There must be some form of mapping between the process’ file descriptors and the physically opened files in the kernel. Another buffer for block-based devices, or an internal pointer to the current read/write location, could be found in the internal data structure mapped to the descriptor.

Answered by Blagovest Buyukliev

Solution #2

I recommend that you check over this guide, which walks you through a simplified version of the open() system call. It makes use of the code snippet below, which represents what happens behind the scenes when you open a file.

0  int sys_open(const char *filename, int flags, int mode) {
1      char *tmp = getname(filename);
2      int fd = get_unused_fd();
3      struct file *f = filp_open(tmp, flags, mode);
4      fd_install(fd, f);
5      putname(tmp);
6      return fd;
7  }

Briefly, here’s what that code does, line by line:

If you’re feeling ambitious, you may compare this simplified example to the Linux kernel’s implementation of the open() system call, do sys open (). You should have no issue spotting the parallels.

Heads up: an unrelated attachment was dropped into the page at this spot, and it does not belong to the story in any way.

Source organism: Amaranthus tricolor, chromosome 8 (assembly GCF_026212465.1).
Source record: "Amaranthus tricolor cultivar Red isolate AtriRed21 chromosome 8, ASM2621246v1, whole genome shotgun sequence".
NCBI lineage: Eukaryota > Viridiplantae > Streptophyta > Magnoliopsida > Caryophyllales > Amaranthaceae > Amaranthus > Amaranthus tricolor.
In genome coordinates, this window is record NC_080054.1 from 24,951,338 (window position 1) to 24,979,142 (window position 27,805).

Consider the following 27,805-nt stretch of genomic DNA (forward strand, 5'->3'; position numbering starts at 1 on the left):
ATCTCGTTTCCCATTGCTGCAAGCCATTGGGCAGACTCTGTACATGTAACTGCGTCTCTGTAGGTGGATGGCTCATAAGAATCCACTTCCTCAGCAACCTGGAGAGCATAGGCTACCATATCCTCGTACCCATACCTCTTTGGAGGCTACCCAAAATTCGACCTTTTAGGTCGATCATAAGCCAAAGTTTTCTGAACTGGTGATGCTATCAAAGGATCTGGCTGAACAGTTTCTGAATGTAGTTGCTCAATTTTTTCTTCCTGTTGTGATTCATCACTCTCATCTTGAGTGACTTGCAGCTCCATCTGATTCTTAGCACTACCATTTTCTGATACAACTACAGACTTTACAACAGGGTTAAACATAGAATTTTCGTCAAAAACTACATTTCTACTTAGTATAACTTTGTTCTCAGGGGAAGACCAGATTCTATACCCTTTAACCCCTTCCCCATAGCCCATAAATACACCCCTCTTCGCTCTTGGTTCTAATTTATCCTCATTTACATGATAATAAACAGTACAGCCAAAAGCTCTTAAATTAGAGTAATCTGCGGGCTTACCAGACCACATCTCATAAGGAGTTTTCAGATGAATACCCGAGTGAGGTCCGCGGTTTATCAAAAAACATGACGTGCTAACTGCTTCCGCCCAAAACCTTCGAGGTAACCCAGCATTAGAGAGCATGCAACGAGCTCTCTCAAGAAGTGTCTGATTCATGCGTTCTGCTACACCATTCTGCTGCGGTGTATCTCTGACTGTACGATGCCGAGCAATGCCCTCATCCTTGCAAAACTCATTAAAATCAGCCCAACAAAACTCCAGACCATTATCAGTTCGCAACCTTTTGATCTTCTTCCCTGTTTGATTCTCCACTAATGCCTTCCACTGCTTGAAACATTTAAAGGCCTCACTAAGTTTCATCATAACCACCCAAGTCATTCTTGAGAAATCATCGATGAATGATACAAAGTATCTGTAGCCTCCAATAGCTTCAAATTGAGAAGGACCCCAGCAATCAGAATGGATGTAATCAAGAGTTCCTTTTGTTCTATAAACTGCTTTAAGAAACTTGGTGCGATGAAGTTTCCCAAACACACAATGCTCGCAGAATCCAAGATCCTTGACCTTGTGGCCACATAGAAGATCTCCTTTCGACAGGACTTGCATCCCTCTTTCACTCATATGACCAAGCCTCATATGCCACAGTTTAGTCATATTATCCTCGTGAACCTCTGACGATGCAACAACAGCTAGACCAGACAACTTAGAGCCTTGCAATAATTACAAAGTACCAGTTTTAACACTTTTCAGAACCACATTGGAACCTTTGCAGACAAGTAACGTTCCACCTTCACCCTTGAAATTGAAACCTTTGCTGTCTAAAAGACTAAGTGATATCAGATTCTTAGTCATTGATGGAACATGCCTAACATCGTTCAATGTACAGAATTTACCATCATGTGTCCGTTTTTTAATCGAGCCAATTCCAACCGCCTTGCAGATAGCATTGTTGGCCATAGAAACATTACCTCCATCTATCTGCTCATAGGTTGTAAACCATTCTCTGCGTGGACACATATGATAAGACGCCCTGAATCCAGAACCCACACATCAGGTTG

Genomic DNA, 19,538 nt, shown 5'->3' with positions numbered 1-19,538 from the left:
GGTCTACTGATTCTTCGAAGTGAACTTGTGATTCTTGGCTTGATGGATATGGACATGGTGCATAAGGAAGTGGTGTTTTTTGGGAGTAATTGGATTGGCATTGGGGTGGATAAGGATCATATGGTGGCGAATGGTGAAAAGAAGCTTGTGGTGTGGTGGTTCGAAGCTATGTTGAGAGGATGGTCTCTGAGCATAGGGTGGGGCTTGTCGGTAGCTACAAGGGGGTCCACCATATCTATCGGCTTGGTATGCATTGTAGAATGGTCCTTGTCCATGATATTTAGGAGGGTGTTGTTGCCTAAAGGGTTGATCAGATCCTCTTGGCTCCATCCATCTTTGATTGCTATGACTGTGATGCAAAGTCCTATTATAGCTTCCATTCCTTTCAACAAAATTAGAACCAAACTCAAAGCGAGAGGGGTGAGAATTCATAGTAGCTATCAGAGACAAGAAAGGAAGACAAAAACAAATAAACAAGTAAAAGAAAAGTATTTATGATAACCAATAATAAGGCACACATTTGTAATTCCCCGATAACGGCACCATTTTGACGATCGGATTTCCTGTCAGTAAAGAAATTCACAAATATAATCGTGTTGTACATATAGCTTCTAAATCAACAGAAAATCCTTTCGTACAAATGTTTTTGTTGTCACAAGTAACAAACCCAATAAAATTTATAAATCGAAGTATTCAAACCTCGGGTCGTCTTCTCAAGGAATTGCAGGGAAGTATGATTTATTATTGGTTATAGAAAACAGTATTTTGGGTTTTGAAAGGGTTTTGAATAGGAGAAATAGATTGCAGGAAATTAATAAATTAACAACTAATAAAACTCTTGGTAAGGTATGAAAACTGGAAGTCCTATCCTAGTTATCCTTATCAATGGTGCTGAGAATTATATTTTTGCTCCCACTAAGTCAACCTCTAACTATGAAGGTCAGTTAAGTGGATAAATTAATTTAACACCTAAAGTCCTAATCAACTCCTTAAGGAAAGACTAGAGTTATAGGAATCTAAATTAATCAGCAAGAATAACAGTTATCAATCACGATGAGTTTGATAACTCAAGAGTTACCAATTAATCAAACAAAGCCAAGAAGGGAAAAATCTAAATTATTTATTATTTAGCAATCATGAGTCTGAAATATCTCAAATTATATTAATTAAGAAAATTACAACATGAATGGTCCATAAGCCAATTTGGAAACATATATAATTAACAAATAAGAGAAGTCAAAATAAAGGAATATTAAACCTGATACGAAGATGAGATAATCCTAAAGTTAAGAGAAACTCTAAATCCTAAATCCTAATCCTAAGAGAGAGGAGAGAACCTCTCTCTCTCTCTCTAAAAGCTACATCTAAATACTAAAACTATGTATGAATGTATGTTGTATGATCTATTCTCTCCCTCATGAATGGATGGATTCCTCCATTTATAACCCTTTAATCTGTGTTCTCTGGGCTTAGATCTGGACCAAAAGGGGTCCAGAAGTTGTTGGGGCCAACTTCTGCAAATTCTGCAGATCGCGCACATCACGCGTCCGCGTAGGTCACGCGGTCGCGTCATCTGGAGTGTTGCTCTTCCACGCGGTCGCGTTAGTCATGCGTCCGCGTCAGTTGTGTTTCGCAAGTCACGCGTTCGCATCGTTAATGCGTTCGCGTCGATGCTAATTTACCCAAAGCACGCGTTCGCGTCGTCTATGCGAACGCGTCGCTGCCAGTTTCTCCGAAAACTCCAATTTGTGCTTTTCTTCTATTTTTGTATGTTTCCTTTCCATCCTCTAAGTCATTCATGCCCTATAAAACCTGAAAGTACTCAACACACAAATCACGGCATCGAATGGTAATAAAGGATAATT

Of fact, this is merely the “top layer” of what happens when you call open() – or, to put it another way, it’s the highest-level kernel code that’s called during the process of opening a file. On top of that, a high-level programming language may add more levels. At the lowest levels, there’s a lot going on. (Thank you for explaining, Ruslan and pjc50.) From top to bottom, roughly:

Due to caching, this may possibly be wrong. 😛 But, seriously, there are so many things that I’ve left out that someone (not me) could write many books about how this entire process works. However, this should give you a general sense.

Answered by David Z

Solution #3

I’m open to discussing any file system or operating system you desire. Nice!

Initializing a LOAD command on a ZX Spectrum will put the system into a tight loop, reading the Audio In line.